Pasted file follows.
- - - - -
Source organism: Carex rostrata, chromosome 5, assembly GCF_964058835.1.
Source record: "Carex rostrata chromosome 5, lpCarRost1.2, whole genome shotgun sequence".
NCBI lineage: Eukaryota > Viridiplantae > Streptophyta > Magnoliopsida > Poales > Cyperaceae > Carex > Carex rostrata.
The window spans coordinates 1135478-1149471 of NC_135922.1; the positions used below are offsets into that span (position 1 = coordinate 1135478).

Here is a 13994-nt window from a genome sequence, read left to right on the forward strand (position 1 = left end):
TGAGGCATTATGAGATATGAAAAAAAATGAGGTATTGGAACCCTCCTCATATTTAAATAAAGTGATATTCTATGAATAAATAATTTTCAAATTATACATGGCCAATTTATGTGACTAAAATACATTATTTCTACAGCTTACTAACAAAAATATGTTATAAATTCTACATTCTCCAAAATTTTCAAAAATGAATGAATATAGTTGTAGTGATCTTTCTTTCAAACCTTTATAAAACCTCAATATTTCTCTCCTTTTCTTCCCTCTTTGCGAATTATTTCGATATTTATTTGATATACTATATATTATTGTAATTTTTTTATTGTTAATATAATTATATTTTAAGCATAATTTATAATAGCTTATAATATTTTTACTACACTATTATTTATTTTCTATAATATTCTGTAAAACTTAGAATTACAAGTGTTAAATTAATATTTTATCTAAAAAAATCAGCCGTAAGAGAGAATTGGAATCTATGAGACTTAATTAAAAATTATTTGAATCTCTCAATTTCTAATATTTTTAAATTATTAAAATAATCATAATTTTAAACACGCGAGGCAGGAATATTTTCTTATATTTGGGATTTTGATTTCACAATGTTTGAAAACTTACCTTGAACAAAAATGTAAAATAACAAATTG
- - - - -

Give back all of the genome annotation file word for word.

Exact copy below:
Source organism: Carex rostrata, chromosome 5, assembly GCF_964058835.1.
Source record: "Carex rostrata chromosome 5, lpCarRost1.2, whole genome shotgun sequence".
NCBI lineage: Eukaryota > Viridiplantae > Streptophyta > Magnoliopsida > Poales > Cyperaceae > Carex > Carex rostrata.
The window spans coordinates 1135478-1149471 of NC_135922.1; the positions used below are offsets into that span (position 1 = coordinate 1135478).

Here is a 13994-nt window from a genome sequence, read left to right on the forward strand (position 1 = left end):
TGAGGCATTATGAGATATGAAAAAAAATGAGGTATTGGAACCCTCCTCATATTTAAATAAAGTGATATTCTATGAATAAATAATTTTCAAATTATACATGGCCAATTTATGTGACTAAAATACATTATTTCTACAGCTTACTAACAAAAATATGTTATAAATTCTACATTCTCCAAAATTTTCAAAAATGAATGAATATAGTTGTAGTGATCTTTCTTTCAAACCTTTATAAAACCTCAATATTTCTCTCCTTTTCTTCCCTCTTTGCGAATTATTTCGATATTTATTTGATATACTATATATTATTGTAATTTTTTTATTGTTAATATAATTATATTTTAAGCATAATTTATAATAGCTTATAATATTTTTACTACACTATTATTTATTTTCTATAATATTCTGTAAAACTTAGAATTACAAGTGTTAAATTAATATTTTATCTAAAAAAATCAGCCGTAAGAGAGAATTGGAATCTATGAGACTTAATTAAAAATTATTTGAATCTCTCAATTTCTAATATTTTTAAATTATTAAAATAATCATAATTTTAAACACGCGAGGCAGGAATATTTTCTTATATTTGGGATTTTGATTTCACAATGTTTGAAAACTTACCTTGAACAAAAATGTAAAATAACAAATTG